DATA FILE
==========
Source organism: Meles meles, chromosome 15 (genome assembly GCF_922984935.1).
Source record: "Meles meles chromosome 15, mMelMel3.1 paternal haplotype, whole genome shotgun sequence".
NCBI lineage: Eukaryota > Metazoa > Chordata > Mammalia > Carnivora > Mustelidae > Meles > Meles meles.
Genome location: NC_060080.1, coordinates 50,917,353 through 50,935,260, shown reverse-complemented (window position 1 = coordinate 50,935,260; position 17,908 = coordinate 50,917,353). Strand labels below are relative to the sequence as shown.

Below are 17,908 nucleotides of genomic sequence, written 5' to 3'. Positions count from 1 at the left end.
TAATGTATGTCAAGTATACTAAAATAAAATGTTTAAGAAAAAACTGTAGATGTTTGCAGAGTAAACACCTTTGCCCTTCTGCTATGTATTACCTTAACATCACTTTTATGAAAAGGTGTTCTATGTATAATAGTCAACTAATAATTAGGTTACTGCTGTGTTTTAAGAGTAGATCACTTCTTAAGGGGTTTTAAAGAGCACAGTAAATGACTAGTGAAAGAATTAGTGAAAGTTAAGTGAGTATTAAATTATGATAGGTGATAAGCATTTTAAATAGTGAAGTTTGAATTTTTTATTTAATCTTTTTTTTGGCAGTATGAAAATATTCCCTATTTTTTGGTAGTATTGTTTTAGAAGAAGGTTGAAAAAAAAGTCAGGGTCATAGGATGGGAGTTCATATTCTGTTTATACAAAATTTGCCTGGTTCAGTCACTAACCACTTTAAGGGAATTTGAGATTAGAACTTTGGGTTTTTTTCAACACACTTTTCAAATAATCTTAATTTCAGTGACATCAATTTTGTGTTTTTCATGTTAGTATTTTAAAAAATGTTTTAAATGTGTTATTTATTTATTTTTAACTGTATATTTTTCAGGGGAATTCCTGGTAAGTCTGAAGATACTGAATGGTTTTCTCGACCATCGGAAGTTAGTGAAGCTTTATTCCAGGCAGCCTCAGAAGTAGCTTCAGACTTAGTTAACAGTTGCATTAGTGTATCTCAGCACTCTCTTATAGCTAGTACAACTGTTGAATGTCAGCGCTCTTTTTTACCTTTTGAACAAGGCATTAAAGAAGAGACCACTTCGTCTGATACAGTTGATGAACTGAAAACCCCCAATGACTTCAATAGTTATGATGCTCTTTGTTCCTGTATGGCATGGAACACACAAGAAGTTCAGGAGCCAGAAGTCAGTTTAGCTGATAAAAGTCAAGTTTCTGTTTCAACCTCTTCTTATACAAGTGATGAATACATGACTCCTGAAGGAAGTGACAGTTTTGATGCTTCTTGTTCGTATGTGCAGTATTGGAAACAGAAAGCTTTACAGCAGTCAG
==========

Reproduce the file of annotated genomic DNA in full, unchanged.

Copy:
Source organism: Meles meles, chromosome 15 (genome assembly GCF_922984935.1).
Source record: "Meles meles chromosome 15, mMelMel3.1 paternal haplotype, whole genome shotgun sequence".
NCBI lineage: Eukaryota > Metazoa > Chordata > Mammalia > Carnivora > Mustelidae > Meles > Meles meles.
Genome location: NC_060080.1, coordinates 50,917,353 through 50,935,260, shown reverse-complemented (window position 1 = coordinate 50,935,260; position 17,908 = coordinate 50,917,353). Strand labels below are relative to the sequence as shown.

Below are 17,908 nucleotides of genomic sequence, written 5' to 3'. Positions count from 1 at the left end.
TAATGTATGTCAAGTATACTAAAATAAAATGTTTAAGAAAAAACTGTAGATGTTTGCAGAGTAAACACCTTTGCCCTTCTGCTATGTATTACCTTAACATCACTTTTATGAAAAGGTGTTCTATGTATAATAGTCAACTAATAATTAGGTTACTGCTGTGTTTTAAGAGTAGATCACTTCTTAAGGGGTTTTAAAGAGCACAGTAAATGACTAGTGAAAGAATTAGTGAAAGTTAAGTGAGTATTAAATTATGATAGGTGATAAGCATTTTAAATAGTGAAGTTTGAATTTTTTATTTAATCTTTTTTTTGGCAGTATGAAAATATTCCCTATTTTTTGGTAGTATTGTTTTAGAAGAAGGTTGAAAAAAAAGTCAGGGTCATAGGATGGGAGTTCATATTCTGTTTATACAAAATTTGCCTGGTTCAGTCACTAACCACTTTAAGGGAATTTGAGATTAGAACTTTGGGTTTTTTTCAACACACTTTTCAAATAATCTTAATTTCAGTGACATCAATTTTGTGTTTTTCATGTTAGTATTTTAAAAAATGTTTTAAATGTGTTATTTATTTATTTTTAACTGTATATTTTTCAGGGGAATTCCTGGTAAGTCTGAAGATACTGAATGGTTTTCTCGACCATCGGAAGTTAGTGAAGCTTTATTCCAGGCAGCCTCAGAAGTAGCTTCAGACTTAGTTAACAGTTGCATTAGTGTATCTCAGCACTCTCTTATAGCTAGTACAACTGTTGAATGTCAGCGCTCTTTTTTACCTTTTGAACAAGGCATTAAAGAAGAGACCACTTCGTCTGATACAGTTGATGAACTGAAAACCCCCAATGACTTCAATAGTTATGATGCTCTTTGTTCCTGTATGGCATGGAACACACAAGAAGTTCAGGAGCCAGAAGTCAGTTTAGCTGATAAAAGTCAAGTTTCTGTTTCAACCTCTTCTTATACAAGTGATGAATACATGACTCCTGAAGGAAGTGACAGTTTTGATGCTTCTTGTTCGTATGTGCAGTATTGGAAACAGAAAGCTTTACAGCAGTCAG